City of Many
01 April 2006

Jerusalem is a city with many layers: the Roman occupation, the Christian Crusades, the Arab Caliphates, the Ottoman Empire and the British mandate.

Centre of Judaism since 1003 BCE, place where Jesus lived, preached, died and was resurrected and from which the prophet Mohammed ascended to heaven-Jerusalem has been occupied, fought over and governed by many faiths; conquered, destroyed, transformed, separated, reunited, established and abandoned. It is holy to three of the world's main religions, has more than 14 names and it is claimed as capital by more than one nation.

Age and mystery
As I walk through one of the 12 gates to Jerusalem's Old City I enter a place of mystery and antiquity. According to Jewish tradition, Abraham's ancestors founded it over 4,500 years ago. It is a city with many layers: the Roman occupation, the Christian Crusades, the Arab Caliphates, the Ottoman Empire and the British mandate.

All this history makes me feel small. It brings back one of the most beautiful Hebrew songs, which I was taught as a Jewish schoolchild in Mexico:

Yerushalayim shel zahav (Jerusalem of Gold).
Oh, Jerusalem of gold,
and of light and of bronze,
I am the lute for all your songs...
I am the least of all your children,
Of all the poets born.

Not just a wall?
Three great holy sites-the Western Wall, the Al-Aqsa Mosque and the Church of the Holy Sepulchre-can all be found within one square kilometre. The Western Wall (also called the 'Wailing Wall') is what is left of the Jewish Second Temple, destroyed by the Romans in 70 CE. It is holy to Jewish people because it is the closest site to the Holy of Holies where the two tablets of the Ten Commandments were kept. Each year millions of people come to touch the Wall and place their prayers, on small pieces of paper, into its cracks.

As I put my prayer in the Wall, I wondered if the paper I left eight years ago was still there. I felt moved by emotions, which I cannot put into words.

Lost utopia?
Since 1909, Israel's kibbutzim (collective communities) have helped to form the country. Many people see them as the only genuine form of communism, where inhabitants share everything and practise the principle of 'from each according to hhis ability, to each accordin to his need'. But their ideology has been evolving, and nowadays it is more a case of 'from each according to his preference, to each according to his need'.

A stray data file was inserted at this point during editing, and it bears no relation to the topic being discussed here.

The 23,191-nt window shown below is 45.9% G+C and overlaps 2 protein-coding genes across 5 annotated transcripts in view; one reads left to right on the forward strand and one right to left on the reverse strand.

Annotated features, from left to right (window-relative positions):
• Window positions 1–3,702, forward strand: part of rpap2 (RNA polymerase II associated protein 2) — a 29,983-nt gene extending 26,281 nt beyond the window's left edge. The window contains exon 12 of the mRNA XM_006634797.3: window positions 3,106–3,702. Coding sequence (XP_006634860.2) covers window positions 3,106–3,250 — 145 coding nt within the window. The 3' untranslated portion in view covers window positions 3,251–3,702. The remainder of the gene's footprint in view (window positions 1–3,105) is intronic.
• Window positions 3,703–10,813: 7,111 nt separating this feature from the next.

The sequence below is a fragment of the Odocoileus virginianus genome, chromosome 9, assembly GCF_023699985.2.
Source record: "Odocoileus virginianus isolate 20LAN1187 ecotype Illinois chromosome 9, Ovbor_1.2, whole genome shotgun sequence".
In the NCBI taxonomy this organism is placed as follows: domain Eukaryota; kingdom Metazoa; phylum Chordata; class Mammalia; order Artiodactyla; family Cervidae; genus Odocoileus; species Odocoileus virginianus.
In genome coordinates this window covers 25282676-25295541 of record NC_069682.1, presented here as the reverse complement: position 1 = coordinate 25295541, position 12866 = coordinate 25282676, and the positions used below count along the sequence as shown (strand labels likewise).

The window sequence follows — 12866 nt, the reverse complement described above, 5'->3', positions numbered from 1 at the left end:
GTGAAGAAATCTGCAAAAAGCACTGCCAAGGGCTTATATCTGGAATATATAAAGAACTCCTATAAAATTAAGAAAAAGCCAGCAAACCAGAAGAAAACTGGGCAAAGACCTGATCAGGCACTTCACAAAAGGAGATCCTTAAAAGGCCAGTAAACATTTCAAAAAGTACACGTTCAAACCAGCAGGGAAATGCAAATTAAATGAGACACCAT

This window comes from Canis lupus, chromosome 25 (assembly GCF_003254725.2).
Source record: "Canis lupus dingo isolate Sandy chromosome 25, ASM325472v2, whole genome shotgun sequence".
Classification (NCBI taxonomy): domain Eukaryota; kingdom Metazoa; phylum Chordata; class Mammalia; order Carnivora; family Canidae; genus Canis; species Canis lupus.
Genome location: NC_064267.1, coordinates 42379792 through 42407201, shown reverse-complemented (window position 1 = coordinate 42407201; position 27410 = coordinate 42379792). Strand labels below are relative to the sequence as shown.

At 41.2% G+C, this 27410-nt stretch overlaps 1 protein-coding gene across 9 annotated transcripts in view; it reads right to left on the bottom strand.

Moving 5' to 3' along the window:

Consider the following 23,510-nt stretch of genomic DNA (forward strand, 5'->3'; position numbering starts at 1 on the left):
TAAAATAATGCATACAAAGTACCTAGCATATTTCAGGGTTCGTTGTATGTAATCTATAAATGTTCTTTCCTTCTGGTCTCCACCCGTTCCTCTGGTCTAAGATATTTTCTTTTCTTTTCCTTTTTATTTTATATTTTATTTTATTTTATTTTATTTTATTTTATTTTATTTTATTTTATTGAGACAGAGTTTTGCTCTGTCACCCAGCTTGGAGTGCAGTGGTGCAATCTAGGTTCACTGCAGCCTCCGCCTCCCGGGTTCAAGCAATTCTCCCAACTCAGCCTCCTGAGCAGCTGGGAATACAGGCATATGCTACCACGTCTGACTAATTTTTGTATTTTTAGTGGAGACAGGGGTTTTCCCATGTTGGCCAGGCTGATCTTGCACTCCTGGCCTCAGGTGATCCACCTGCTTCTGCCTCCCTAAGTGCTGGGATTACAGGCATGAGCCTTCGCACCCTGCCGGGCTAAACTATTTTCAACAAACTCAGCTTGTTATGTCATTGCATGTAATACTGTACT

Private income, DVD players and Internet access have all pulled the kibbutzim towards capitalism. Some kibbutzim even appear on the NASDAQ Stock Exchange.

Since its establishment in 1948, Israel has not been particularly known for being a peaceful country. When I visited in January, the country seemed to be holding its breath as Prime Minister Ariel Sharon lay in hospital, and elections took place in the Palestinian territories.

The Sixth Herzlyia Conference on Israel's national security took place a few days before the Palestinian elections were announced. Issues like democracy, options for the Israeli- Arab peace process, social policy and economic growth were on the table. The Acting Prime Minister, Ehud Olmert, said: 'The existence of two nations, one Jewish and one Palestinian, is the full solution to all the national aspirations and problems of each of the peoples.' A couple of days later the radical Islamic movement Hammas won the Palestinian elections. The same question arises for Israel and for the world: Is this a good thing or a bad thing?

As I write, the Israeli elections at the end of March are in sight. Will they bring any answers or even more questions?

When I was 18, I lived in Israel for almost eight months and experienced life in a kibbutz, in the army and in Tel Aviv. This time I went on holiday, intending to rest after my exams. But there is something about the country that is restless. I felt drained by experiencing the fear and pain of the Israelis and by trying to imagine the fear and pain of the Palestinians. I couldn't help feeling that all the explanations that I've heard from both sides are not excuse enough for what is happening.

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